This article shows how principles from the fields of adult learning and situated learning can be applied to the method of Instructional System Design to create classroom-based training for software products. These principles and methods do not need to be antithetical; rather, they can complement each other to create instructional strategies that incorporate context-rich activities for work-oriented instruction.
During the Fall of 1997, the authors participated in Electronic Discourse and Pedagogy, a course offered by Dr. Kris Blair at Bowling Green State University . One objective of this course called individuals (or groups) to lead facilitations based on assigned readings throughout the semester. These facilitations/presentations were to be informal and interactive. It was here that the authors presented the following timeline which was intended to accompany and expand the work done by Gail E. Hawisher, Paul LeBlanc, Charles Moran, and Cynthia L. Selfe in Computers and the Teaching of Writing in American Higher Education, 1979-1994: A History. This original facilitation involved a detailed discussion on the past, the present, and the future of computers in the classroom, as well as a road-trip to the LinguaMoo Mooloqium for moderated group activities. In preparation, the authors of this timeline compiled information from the text and used this information as a springboard for research which has come to be present
Universities and colleges are investing millions of dollars in information technology infrastructure to support teaching, research, and service, and thousands of dollars annually in faculty training programs. And yet, many college graduates entering the workforce lack adequate technology skills. To ascertain the frequency of faculty adoption of information technology, we surveyed a random sample of faculty in the liberal arts and sciences departments in our university. Overall faculty members (n = 174) reported a low usage of information technology for teaching, though the rate of software adoption is higher than the rate of hardware adoption. While opportunities to learn technology are available, about two-thirds of the faculty members have not completed the available seminars and workshops on information technologies but prefer more informal ways of learning information technology, such as talking with other faculty members.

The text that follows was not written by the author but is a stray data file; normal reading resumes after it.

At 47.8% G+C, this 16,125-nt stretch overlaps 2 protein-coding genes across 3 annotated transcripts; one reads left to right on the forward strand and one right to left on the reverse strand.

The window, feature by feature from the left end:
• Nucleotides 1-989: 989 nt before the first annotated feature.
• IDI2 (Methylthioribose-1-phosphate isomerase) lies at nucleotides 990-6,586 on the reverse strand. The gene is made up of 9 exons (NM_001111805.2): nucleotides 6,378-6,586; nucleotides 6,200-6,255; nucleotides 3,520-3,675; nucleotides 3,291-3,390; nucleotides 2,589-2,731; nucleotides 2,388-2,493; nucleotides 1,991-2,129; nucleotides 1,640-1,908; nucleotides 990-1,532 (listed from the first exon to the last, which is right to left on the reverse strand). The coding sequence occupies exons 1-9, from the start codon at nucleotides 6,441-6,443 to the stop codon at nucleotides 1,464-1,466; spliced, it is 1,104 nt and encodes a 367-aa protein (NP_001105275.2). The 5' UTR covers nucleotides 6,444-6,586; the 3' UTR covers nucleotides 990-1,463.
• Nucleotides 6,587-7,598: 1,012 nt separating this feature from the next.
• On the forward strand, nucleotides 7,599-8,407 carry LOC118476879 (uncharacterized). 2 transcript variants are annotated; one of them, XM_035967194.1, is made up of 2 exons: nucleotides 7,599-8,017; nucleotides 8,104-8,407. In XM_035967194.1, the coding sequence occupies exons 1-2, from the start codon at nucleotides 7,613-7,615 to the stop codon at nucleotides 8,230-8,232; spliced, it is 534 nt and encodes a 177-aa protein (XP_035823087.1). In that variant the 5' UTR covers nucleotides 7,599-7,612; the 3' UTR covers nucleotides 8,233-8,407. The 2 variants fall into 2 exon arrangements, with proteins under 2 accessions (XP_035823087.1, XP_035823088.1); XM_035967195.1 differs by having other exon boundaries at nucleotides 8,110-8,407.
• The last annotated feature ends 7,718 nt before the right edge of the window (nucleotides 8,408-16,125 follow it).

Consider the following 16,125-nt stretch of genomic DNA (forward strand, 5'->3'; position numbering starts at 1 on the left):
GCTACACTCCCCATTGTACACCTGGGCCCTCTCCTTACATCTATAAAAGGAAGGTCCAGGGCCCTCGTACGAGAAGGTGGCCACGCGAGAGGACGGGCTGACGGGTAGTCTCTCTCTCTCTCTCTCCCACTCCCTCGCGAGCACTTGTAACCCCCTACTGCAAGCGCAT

Although many programs require one or more project-based course for their majors, most students never get to work with a real client on a project that will be used outside the classroom setting. We felt strongly that students would benefit more from both their communication and their software design courses if they could somehow connect their efforts across traditional curricular boundaries and work with a real audiences and purposes. And in fact, this is what we found—students understood the relationship between their technical and communication responsibilities much more fully in both classes than either of us had experienced in these same courses prior to linking them.
The technical writing program at Oklahoma State University, like many others throughout the United States, serves two groups: - students in technical and scientific disciplines whose preparation for the workplace requires the development communication skills (in keeping with the guidelines of professional accrediting organizations) - students who intend to seek employment as technical communicators. For both groups, our curriculum must provide instruction about writing and document design in a workplace that increasingly performs its tasks on computers. For undergraduate students in science and technology, our main upper-division course (English 3323, 'Technical Writing') focuses on workplace genres such as proposals, progress reports, and recommendation reports. Our approach also addresses the goals of most professional accrediting bodies, which consistently urge that students be prepared for their professional roles, and not simply for academic reports that are evaluated simply for their solution of a technical problem, to the neglect of the larger contexts of such technical problems in real-world writing. In our primary technical writing course for undergraduates, therefore, we enhance the traditional and emerging concerns of technical writing courses with assignments that require use of computers. Finally, when not in class, students have access to a Writing Center (located next door to the Electronic Classroom) and to many computer labs across the campus.